One of Grupke's job responsibilities was "to give recommendations in multiple circumstances and then present to upper management or the affected consulting teams for them to make the final decision." Id. ¶ 39. She would often be assigned to research a particular topic, draft a list of options, make a recommendation, present that recommendation, and collect feedback and record the decision. Id. ¶¶ 40-44. She often used this process when advising not only the automotive group but the senior management group as well. Id. ¶ 43. She was responsible for implementing the decision that resulted from the decision-making process. Id. ¶ 41.

Grupke managed research projects on a day-to-day basis and was tasked with ensuring the quality of the products produced. Id. ¶ 45. She monitored data collection procedures and screening instruments, monitored study performances, tested data quality, and reported progress to account executives. Id. ¶ 46. She made recommendations on survey items and designs, made informal presentations at staff meetings, and researched data anomalies identified by others or discovered on her own. Id. Grupke was asked by client, management, and consulting teams to increase efficiency and speed up the amount of time it took to complete a survey. Id. ¶ 49.

One of Grupke's tasks was to maintain the Quarterly Code Summary, a planning process that served to update the Image study. Id. ¶¶ 52-53. This document included "proposed decisions for that particular quarter and... who proposed it, the details of the change, and what that decision made by the management team and the client teams... was." Id. ¶ 53. Quarterly pre-planning meetings occurred with consulting teams to review the Quarterly Code Summary and segments of the Image study. Id. ¶ 54. Grupke conducted these meetings with Etchells or independently. Id. After these meetings, Grupke incorporated feedback from the teams into the summary and distributed it. Id. ¶ 55. This occurred in advance of the quarterly Image Planning meetings, which were designed to reach a final decision on changes to the survey. Id. ¶ 56. In these meetings, Grupke's main goal was to "facilitate or coordinate the decision-making process." Id. ¶ 57. She also made presentations on a topic of interest. Id. Grupke described these meetings as replete with arguments about proposed changes. Id. ¶ 58. She was also responsible for working with client teams and outlining solutions for special client circumstances. Id. ¶ 59.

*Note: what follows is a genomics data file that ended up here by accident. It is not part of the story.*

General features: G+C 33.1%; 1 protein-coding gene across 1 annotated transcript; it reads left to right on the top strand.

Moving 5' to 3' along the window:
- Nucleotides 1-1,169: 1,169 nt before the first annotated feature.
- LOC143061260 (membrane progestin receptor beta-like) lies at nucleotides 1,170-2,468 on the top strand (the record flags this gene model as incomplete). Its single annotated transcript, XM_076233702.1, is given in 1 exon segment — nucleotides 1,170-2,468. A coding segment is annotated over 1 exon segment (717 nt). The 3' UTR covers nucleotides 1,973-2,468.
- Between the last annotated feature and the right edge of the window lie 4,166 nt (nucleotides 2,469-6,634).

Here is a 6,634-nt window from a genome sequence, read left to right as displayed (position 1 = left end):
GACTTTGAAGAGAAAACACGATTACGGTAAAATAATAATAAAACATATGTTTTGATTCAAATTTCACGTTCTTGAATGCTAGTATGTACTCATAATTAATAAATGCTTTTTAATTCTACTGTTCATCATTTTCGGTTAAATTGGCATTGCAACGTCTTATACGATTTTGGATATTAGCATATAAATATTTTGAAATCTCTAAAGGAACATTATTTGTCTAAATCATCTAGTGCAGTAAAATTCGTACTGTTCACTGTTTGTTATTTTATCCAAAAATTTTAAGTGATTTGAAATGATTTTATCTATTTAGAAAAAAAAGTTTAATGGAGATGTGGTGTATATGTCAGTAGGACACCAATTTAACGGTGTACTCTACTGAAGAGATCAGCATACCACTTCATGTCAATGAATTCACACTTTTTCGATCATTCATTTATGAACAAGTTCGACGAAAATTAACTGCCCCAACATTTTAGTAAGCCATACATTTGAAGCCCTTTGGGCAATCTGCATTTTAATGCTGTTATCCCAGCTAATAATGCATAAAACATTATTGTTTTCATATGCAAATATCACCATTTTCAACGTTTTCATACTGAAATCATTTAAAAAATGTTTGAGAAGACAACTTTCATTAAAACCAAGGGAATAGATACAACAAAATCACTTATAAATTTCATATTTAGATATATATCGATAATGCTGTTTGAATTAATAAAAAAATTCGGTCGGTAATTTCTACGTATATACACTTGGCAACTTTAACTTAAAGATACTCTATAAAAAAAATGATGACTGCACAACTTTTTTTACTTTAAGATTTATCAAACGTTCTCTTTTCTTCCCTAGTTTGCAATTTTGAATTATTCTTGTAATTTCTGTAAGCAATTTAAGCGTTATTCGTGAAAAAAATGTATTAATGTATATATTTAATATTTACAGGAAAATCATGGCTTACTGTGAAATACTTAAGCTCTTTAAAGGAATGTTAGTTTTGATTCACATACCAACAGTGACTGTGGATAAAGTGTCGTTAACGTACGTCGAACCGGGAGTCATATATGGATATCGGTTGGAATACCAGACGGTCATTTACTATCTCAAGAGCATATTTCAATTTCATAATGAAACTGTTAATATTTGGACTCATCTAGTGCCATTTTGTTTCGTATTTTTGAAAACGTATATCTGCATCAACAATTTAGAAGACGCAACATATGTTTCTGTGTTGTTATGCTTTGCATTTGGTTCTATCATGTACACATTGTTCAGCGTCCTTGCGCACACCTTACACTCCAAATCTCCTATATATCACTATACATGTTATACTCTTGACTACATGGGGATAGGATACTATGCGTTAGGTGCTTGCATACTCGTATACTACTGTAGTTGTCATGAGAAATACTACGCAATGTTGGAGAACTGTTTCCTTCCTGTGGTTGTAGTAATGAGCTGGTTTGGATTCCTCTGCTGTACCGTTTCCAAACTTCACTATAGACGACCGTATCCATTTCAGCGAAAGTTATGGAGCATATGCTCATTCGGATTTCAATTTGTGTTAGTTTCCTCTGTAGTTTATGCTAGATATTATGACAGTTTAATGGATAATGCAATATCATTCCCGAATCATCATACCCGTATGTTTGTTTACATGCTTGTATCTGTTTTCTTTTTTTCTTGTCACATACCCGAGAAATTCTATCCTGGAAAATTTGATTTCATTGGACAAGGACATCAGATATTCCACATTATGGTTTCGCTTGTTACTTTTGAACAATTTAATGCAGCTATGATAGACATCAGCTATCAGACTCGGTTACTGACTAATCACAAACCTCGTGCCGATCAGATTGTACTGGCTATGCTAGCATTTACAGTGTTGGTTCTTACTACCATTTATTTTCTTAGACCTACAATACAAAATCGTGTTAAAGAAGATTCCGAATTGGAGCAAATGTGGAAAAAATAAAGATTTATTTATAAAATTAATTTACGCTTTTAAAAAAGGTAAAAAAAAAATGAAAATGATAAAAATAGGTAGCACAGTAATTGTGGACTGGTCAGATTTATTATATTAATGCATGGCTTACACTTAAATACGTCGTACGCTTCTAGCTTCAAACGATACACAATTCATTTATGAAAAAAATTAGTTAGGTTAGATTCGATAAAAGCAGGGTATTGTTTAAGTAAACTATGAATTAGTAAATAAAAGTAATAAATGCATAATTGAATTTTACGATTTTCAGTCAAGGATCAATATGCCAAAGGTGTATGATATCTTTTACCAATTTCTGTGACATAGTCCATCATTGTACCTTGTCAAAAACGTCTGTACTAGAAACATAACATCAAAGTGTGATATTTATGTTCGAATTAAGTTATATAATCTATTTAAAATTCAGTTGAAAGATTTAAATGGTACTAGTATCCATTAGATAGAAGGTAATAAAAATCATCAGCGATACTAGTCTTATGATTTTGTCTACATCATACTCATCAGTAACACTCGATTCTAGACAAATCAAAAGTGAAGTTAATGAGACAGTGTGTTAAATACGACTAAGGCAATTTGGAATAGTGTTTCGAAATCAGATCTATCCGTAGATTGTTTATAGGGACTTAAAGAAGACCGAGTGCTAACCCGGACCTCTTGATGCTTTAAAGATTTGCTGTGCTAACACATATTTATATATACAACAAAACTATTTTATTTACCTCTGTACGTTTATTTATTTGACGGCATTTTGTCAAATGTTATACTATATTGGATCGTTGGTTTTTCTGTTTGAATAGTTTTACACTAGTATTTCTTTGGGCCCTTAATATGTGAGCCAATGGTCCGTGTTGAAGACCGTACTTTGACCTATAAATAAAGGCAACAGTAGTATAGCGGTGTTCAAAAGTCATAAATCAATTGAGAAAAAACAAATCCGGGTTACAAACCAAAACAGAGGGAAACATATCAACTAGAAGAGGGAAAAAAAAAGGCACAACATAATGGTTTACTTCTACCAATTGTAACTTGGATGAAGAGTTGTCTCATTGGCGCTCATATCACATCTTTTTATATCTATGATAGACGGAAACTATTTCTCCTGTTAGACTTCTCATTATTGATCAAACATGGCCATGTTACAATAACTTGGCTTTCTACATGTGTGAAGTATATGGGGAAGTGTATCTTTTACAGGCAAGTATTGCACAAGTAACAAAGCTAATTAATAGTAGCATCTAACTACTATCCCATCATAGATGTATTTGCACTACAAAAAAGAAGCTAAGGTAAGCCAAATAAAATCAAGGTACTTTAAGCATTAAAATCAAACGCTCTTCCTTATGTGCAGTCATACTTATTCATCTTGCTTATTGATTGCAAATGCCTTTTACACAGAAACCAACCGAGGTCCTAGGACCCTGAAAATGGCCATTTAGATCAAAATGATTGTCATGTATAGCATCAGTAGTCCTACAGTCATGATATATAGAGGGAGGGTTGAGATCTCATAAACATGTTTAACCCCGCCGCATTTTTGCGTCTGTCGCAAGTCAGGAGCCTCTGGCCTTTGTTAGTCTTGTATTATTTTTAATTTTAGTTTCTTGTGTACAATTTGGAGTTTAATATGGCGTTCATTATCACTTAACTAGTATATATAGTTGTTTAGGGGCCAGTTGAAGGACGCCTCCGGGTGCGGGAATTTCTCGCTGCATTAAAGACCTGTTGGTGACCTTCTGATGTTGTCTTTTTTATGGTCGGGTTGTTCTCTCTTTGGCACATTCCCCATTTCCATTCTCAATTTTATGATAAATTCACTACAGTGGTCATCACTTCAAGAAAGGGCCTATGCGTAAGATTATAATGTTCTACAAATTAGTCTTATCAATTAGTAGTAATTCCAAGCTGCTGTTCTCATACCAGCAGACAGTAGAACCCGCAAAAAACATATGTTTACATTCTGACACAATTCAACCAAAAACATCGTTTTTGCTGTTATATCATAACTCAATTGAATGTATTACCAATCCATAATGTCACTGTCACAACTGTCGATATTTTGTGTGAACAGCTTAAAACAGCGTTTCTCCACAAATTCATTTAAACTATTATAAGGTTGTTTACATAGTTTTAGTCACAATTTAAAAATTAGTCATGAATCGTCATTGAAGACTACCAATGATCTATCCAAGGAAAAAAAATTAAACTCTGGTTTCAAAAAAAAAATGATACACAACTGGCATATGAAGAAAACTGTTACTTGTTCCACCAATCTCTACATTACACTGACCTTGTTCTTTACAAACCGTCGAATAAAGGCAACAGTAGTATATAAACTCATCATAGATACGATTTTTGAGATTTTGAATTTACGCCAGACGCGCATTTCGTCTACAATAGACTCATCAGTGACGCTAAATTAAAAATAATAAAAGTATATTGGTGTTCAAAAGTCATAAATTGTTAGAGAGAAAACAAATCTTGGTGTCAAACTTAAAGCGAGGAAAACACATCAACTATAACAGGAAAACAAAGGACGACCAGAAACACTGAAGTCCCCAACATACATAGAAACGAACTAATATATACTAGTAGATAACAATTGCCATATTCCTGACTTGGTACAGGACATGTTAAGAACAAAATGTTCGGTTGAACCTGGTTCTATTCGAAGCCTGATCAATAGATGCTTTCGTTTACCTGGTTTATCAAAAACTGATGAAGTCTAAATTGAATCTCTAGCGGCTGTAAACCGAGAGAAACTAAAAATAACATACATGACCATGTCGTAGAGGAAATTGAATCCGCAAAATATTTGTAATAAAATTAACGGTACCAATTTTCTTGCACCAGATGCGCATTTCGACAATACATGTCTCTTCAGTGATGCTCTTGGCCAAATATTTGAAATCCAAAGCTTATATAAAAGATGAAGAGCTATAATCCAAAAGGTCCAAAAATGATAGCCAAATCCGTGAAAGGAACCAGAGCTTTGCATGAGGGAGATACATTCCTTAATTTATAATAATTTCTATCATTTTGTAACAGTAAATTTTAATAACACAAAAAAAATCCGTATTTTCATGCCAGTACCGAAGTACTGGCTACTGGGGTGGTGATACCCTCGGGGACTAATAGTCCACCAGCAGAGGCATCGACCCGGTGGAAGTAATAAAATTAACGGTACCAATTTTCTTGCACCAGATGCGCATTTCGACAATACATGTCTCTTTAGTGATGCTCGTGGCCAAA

In May 2011, Grupke drafted Image Planning Process Commandments. Id. ¶ 60. She was to gather information from various teams, compile the information, create a PowerPoint presentation, offer problems and options to the management team, and obtain agreement on decisions. Id. ¶¶ 62-67. She also was responsible for managing the product change request process for the Image Study. Id. ¶ 68. She drafted and implemented official Image Commandments which were to serve as the "official record of processes' to be referenced in any future debates over any particular process." Id. ¶ 69. To create these commandments, senior management instructed Grupke on how she should perform this task, and she researched and explained issues to the organization and was tasked with reminding client teams that they had agreed to these rules and processes. Id. ¶¶ 70, 72.